On the occasion of President John F. Kennedy's birthday, here's a look at one of the most documented figures of the 20th century.
Federal and state judges these days are finding a new assignment: reading up on what the Supreme Court once called “the infamous history of bills of attainder.” A federal judge in Sherman, Texas, is going to be doing that soon, and there is a real prospect that a judge in New York State will also be doing so shortly.
The pace of court review of President Trump’s resistance to handing over his financial records to Congress quickened on Wednesday, as a second federal judge refused to protect those documents from disclosure and lawyers in a separate case moved to put that one on a fast appeal track.
Ruling that Congress has wide-ranging power to investigate President Donald J. Trump’s finances even without opening an impeachment probe, a federal judge in Washington, D.C., has ordered a private accounting firm to disclose eight years of his private business records to a Capitol Hill committee.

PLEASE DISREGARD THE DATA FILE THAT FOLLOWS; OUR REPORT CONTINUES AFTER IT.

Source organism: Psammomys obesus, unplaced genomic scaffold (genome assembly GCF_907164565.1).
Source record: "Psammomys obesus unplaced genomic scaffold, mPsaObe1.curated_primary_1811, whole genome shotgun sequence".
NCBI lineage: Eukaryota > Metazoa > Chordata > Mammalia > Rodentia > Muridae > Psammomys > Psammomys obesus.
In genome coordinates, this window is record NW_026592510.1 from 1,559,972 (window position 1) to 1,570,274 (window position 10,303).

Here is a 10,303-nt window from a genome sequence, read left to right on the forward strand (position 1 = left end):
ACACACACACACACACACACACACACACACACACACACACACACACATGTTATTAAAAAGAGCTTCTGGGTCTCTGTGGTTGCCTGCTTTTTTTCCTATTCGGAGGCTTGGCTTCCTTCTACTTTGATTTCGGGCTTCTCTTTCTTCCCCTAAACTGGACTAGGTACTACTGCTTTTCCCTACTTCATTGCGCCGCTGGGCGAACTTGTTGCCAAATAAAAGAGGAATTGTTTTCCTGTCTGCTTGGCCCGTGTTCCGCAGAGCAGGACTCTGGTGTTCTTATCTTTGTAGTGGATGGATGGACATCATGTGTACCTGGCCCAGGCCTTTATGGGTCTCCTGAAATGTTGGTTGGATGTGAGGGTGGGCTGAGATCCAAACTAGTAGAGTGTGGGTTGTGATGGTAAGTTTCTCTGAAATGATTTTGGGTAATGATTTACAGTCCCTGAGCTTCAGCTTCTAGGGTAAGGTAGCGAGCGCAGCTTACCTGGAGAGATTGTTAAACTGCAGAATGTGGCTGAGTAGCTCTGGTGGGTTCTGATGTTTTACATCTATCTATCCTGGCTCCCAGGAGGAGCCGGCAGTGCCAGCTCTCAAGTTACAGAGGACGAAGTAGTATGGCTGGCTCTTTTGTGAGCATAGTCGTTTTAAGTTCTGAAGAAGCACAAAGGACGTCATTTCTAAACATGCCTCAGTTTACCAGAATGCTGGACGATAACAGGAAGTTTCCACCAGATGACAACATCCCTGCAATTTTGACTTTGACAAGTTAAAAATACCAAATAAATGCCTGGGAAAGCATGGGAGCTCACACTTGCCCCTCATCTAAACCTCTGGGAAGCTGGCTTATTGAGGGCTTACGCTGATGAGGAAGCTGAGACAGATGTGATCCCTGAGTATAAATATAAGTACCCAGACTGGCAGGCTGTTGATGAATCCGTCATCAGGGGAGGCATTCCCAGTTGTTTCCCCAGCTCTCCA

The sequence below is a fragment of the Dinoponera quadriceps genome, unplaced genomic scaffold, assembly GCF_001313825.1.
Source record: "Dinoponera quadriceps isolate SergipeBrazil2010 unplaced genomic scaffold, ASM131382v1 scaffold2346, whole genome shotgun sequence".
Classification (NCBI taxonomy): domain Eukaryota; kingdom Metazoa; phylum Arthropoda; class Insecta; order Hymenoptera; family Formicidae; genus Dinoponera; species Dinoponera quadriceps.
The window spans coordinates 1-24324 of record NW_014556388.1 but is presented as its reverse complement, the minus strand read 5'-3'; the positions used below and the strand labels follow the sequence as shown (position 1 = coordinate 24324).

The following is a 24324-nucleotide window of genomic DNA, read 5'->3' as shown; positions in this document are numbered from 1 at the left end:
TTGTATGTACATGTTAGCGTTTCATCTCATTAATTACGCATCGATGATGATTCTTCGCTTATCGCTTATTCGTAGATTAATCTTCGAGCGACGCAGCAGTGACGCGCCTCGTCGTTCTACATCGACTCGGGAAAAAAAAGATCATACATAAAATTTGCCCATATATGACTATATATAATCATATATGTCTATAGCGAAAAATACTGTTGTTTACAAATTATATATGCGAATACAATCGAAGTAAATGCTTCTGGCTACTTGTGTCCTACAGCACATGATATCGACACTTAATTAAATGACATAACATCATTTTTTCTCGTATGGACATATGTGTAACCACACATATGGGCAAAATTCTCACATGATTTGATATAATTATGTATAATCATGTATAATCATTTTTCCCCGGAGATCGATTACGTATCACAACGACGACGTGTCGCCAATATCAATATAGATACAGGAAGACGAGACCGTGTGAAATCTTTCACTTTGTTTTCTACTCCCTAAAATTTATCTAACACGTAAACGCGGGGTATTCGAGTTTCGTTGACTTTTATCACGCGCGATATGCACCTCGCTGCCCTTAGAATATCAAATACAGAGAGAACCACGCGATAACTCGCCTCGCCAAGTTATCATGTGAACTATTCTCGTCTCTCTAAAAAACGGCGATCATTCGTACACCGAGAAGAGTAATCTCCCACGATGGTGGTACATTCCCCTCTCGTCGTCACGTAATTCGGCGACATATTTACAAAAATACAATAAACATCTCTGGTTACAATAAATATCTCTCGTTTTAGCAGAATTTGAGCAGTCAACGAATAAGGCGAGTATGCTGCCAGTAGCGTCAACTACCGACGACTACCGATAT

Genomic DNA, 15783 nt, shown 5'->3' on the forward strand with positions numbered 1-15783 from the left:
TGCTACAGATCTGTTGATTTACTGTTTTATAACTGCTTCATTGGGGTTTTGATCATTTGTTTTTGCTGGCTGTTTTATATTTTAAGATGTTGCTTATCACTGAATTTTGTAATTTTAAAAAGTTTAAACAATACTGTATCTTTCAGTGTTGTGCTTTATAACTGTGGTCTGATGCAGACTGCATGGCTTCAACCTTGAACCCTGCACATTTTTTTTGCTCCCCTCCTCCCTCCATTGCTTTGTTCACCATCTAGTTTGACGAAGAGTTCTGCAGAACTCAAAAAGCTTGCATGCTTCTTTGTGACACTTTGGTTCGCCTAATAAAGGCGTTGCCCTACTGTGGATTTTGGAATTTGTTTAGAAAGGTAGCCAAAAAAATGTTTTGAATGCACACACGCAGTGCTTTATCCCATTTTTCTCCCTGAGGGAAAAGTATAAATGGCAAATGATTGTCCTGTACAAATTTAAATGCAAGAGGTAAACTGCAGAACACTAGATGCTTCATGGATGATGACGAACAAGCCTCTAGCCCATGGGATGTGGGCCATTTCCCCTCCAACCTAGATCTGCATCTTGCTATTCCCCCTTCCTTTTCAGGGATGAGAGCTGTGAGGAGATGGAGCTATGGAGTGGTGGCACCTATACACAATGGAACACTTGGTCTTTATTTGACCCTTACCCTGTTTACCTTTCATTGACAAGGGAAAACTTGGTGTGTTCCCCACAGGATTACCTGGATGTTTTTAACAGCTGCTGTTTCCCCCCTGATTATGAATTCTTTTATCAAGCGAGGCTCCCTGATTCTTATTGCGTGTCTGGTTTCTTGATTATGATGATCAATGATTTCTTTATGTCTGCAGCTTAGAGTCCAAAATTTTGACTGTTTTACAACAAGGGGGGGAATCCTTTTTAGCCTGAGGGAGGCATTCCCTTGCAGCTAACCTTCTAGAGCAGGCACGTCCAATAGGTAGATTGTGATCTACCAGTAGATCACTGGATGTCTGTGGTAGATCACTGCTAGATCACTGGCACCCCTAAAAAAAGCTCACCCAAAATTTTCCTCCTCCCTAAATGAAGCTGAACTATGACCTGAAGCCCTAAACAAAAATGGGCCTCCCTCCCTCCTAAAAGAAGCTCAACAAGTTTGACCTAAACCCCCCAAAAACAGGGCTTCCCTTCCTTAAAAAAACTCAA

After being impeached, President Andrew Johnson survived his 1868 Senate trial by just one vote. And to this day, how that vote was cast remains shrouded in controversy.
Constitution Daily contributor Lyle Denniston explains why the fight between House Democrats and the Trump administration over the President’s business records could move quickly through the legal system.
Today marks the birthday of Ulysses Grant, who played a unique role in American history. Here is a look at a military leader who later became President in one of the nation’s most troubled decades.
April 23 marks the birthday of James Buchanan, the man regarded by many historians as one of the worst presidents of all time. So what did Buchanan do to earn the disrespect of so many people?
On April 15, 1865, President Abraham Lincoln died from his assassin’s wounds. But if John Wilkes Booth’s plot were entirely successful, a little-known senator may have been thrust into the White House for almost a year.
It was 154 years ago today when President Abraham Lincoln was shot while watching a play at Ford’s Theater. Lincoln died the next morning, and in the aftermath, some odd facts seemed to pop up.